As announced in December, the fifth Burning Man European Leadership Summit will be held April 5–8, 2018 in Nantes, France. Burning Man Project chose Nantes not just because of the great connections we made at the Nantes Maker Faire in 2016, but because of our admiration for and kinship with its story as an art-city in its own right.
Let’s see if you feel any familiar vibes in this story.
Before it became the wonderland of mechanical animals it is today, the île de Nantes was a neglected post-industrial place in the center of the city where the shipyards used to be. The harbor didn’t have the depth to handle modern post-WWII ships, so business moved elsewhere.
A little over 10 years ago, Nantes made a commitment to invest in its creative industries, focusing its efforts on tapping the potential of this island in the center. Now it’s a destination with lots of annual visitors, boasting schools of architecture and film, and — of chief importance in assessing the cultural health of a French city — its own café culture as an artistic base of operations. (There’s also a certain planet-scale coffee chain opening there, which is a different kind of sign of economic health.)
One of the grandest expressions and primary drivers of this creative change is Les Machines d’Île, which is celebrating its 10th anniversary. Its founders, François Delaroziere and Pierre Orefice, responded to the city’s challenge — a call to arts, if you will — with these incredible, interactive machine-animals. Their collaboration combined two powerfully complementary backgrounds: Pierre studied economics and has a résumé full of large-scale events and production, François has a fine-arts background and founded La Machine, a theater company and workshop that now cranks out creations for Les Machines d’Île and beyond.
Their compelling creatures subvert the sense of scale in an urban landscape. These animals are larger than buildings, deconstructing the altered relationship to nature humans have constructed with all this… well, construction. Yet all the art can be manipulated by hand, interacted with, played with. They want children to grow up seeing magical, mythical beasts of incredible scale and yet still feel like they can get their hands on them and manipulate them — even make them — expanding their notions of what is possible.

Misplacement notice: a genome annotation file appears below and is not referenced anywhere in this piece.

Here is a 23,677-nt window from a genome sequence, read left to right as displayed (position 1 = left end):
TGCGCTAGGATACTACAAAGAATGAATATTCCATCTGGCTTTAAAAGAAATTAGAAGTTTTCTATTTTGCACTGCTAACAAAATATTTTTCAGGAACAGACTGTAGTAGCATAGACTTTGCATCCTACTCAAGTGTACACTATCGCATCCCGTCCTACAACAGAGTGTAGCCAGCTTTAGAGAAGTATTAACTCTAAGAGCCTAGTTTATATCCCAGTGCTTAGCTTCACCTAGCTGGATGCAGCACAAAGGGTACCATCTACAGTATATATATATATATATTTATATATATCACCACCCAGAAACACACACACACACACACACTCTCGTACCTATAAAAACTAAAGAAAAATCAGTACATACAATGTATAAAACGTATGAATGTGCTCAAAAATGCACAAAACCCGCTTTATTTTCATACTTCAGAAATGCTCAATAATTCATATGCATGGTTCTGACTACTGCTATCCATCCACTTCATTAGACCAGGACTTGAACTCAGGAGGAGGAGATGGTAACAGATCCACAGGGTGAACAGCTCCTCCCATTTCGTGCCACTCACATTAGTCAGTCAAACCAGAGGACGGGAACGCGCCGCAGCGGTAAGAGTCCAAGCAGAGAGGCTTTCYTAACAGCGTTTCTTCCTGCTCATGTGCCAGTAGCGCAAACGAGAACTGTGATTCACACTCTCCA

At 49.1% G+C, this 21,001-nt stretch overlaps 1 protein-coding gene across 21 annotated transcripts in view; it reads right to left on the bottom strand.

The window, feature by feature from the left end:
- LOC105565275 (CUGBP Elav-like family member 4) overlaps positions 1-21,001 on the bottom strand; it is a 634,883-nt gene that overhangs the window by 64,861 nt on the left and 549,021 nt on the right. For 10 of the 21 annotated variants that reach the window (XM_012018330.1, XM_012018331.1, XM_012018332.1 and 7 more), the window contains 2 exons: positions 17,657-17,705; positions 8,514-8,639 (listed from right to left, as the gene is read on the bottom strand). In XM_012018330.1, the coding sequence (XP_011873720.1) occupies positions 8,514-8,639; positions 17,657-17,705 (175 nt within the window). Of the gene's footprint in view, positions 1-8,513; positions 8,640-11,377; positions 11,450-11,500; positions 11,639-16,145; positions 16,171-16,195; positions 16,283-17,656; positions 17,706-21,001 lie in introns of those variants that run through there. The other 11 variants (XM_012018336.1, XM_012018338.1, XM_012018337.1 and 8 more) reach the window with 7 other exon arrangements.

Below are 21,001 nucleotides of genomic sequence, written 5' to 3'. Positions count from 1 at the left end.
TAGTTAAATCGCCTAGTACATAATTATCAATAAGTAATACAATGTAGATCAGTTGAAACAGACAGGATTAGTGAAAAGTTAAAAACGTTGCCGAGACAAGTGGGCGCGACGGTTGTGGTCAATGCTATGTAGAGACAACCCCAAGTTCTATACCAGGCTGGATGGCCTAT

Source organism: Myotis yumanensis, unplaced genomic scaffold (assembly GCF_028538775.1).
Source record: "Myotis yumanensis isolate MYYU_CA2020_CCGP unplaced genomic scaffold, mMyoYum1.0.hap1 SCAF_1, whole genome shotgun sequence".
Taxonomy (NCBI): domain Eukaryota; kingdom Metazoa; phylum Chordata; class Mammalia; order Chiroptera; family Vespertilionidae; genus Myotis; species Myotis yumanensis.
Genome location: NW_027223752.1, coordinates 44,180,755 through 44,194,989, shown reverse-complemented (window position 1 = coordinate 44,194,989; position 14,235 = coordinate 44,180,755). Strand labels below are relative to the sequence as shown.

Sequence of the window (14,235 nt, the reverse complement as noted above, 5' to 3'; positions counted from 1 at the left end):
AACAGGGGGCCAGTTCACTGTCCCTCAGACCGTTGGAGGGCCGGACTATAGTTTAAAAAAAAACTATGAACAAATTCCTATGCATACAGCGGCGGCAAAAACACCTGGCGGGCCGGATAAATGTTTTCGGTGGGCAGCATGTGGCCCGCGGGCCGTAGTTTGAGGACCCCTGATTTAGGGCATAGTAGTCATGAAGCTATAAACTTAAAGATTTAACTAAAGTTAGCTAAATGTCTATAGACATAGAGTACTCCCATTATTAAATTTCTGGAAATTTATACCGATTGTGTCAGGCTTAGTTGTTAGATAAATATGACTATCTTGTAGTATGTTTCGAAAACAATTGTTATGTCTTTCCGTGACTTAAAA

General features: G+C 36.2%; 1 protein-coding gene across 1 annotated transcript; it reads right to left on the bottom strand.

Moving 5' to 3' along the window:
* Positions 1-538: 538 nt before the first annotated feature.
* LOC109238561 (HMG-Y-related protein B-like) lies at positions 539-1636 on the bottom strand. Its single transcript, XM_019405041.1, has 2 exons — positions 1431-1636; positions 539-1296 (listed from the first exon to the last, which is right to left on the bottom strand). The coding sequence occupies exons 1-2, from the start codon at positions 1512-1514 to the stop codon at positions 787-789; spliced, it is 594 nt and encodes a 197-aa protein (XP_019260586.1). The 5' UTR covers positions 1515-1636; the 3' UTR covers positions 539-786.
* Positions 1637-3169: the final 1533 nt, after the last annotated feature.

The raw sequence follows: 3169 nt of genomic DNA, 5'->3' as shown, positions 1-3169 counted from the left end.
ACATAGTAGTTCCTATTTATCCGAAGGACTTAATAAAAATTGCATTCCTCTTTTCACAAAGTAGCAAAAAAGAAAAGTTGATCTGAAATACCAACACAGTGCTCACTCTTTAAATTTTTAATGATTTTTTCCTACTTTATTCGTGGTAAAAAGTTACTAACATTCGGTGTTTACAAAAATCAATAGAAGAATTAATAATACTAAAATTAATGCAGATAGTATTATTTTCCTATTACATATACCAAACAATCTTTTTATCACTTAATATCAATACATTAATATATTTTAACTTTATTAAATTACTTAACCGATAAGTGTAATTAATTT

Does this art-city of Nantes remind you a little bit of Black Rock City?
Hopefully it comes as no surprise that Burning Man Project and Les Machines have struck up quite a relationship, starting with an initial Black Rock City rendezvous in Nantes in 2016, which united the makers, artists and artworks of these communities. Now we’re at a point at which Burning Man Project CEO Marian Goodell will be a “godmother” of Les Machines’ latest creation, the Arbre aux Hérons. This project, including its interesting model of ⅓ crowd-funding, ⅓ local government funding, and ⅓ federal funding, seems like a chance to learn about making really big, seemingly impossible things happen, and not just happen on the fringes but right in the center of civic life.
Black Rock City is different from Nantes in some clear ways: It arose spontaneously, and the entire place is temporary. But at this point in the history of cities, it’s an interesting corollary to the strategically built urban environment like Nantes. With such a strong community of French Burners — three art installations from France are coming to BRC in 2018! — it’s no wonder that Burning Man culture is starting to take root in places like Nantes. We’re excited to bring the ELS to Nantes this year because of how clear it is that home communities like this one have so much to teach us, too.
Top image: The Arbre aux Hérons by Les Machines d’Île